THERE are times when a window of opportunity appears only once in a generation.
In the case of Western Australia’s electronic science research and development potential, the light is fading rapidly.
Internecine jealousies between our local universities, the CSIRO and other research institutions are putting WA at risk of taking a lead in this crucial future proof science endeavour.
A case in point is the excellent, world-class program at Edith Cowan University, lead by Professor Kamran Eshraghian. A world leader in electron science and nano technology, he helped create Silicon Valley in the US. His vision of Perth becoming the new ‘electron valley’, and a beacon worldwide for leading edge research and development in this area, is at risk. He is, in fact, being feted by other countries and States, and the offers may be too good to refuse.
Leaders such as Professor Merv Lynch at Curtin University have recognised this and have recommended a genuinely cooperative approach between research bodies in this State, particularly in the e-science area.
A decision is to be made soon as to the outcome of applications for the $21 million Western Australian Major Research Facility.
A decision to choose one of the initial 40 applicants is to be made soon. All are excellent science proposals, ranging through environmental, geological, information science and e-science. Unfortunately the State is not in a position to choose more than one, at this stage.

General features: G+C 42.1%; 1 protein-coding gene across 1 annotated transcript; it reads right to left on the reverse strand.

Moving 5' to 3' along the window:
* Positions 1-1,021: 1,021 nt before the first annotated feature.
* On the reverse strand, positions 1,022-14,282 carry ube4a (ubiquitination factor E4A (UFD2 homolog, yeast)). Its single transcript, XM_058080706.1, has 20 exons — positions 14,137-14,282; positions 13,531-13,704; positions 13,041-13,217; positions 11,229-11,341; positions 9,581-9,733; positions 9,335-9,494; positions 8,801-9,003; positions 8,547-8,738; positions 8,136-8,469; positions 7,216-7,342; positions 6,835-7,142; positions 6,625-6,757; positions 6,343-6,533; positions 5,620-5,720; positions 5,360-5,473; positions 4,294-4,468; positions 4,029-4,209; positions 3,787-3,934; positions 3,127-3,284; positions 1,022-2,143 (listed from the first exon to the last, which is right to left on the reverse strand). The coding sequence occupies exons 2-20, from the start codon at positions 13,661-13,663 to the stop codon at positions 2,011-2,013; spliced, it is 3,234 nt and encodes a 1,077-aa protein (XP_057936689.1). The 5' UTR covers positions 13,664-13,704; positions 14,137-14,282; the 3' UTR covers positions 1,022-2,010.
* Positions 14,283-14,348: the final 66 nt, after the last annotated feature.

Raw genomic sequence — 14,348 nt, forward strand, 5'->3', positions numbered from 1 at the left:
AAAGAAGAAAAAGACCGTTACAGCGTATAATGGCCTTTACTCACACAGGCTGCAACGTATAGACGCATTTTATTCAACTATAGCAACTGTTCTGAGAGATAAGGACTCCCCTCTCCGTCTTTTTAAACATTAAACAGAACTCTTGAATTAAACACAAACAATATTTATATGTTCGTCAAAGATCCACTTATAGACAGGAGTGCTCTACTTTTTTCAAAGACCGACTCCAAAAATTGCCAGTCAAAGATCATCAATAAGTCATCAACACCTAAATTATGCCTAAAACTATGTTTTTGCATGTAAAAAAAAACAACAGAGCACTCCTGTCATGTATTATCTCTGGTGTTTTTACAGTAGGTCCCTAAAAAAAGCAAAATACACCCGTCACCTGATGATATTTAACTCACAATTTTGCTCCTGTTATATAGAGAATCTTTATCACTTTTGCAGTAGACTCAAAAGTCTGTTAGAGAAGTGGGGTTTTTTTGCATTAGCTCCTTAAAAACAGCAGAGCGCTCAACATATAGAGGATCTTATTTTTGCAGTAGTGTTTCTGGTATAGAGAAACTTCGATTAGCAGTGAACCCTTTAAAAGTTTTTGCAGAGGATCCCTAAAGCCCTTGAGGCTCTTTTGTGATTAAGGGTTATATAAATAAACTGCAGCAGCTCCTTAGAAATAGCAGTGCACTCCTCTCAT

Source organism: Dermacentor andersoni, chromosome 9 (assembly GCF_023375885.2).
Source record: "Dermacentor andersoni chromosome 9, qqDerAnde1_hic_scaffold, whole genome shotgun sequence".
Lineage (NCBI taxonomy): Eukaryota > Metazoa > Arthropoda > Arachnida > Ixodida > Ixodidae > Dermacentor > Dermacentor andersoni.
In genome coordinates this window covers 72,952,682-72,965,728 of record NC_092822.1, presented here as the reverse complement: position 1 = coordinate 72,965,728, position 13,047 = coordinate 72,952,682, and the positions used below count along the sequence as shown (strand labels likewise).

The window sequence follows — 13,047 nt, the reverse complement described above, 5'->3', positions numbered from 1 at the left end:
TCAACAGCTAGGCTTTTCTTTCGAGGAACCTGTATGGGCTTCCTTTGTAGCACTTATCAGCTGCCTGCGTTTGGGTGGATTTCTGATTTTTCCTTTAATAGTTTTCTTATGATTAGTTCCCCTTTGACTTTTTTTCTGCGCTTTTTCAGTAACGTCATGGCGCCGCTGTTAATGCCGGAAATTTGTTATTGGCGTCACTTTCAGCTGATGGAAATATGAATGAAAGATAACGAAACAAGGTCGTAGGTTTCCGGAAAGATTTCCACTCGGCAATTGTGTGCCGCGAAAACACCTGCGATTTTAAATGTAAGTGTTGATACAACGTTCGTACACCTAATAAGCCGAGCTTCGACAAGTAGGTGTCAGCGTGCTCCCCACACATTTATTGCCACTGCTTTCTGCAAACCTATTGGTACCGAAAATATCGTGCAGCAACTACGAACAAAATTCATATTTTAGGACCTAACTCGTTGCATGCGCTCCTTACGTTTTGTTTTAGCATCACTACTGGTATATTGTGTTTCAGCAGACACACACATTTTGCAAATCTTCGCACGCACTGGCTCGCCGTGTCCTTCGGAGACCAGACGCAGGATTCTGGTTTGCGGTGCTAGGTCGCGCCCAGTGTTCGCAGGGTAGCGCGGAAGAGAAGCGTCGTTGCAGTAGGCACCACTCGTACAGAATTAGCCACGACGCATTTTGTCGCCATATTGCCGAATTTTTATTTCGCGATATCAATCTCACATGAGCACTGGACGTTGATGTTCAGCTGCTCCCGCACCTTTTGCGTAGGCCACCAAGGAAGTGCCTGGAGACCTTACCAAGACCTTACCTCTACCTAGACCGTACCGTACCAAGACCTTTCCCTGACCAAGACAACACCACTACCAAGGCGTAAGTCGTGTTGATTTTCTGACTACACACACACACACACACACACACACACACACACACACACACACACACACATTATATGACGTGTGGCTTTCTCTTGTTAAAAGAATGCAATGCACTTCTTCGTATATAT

The present policy is also averse to encouraging the linking of the e-science proposals, including those from ECU and Curtin, probably due to the State’s limited budget.
With a Federal election imminent it is unlikely the Federal Government would favour WA exclusively, to increase the funding for an expanded WAMRF to occur. Also, the WAMRF is presently a uniquely WA-based research centre.
The choosing of the winning bid is, therefore, an onerous task.
A solution is possible.
As WA possesses local industry players both individually and corporately who are able to both invest and attract capital, a body should be formed to represent a particularly WA-centric industry and e-science council.
This would be charged to co-invest in an e-science research institution either with the Government’s major research facility (or facilities) and/or separately with the institutions.
The traditional division between research institutions and industry in the Australian environment has meant missed opportunities for Australia’s intellectual capital development and, therefore, common wealth.
We need this model to be considered as a matter of urgency.Ken Grogan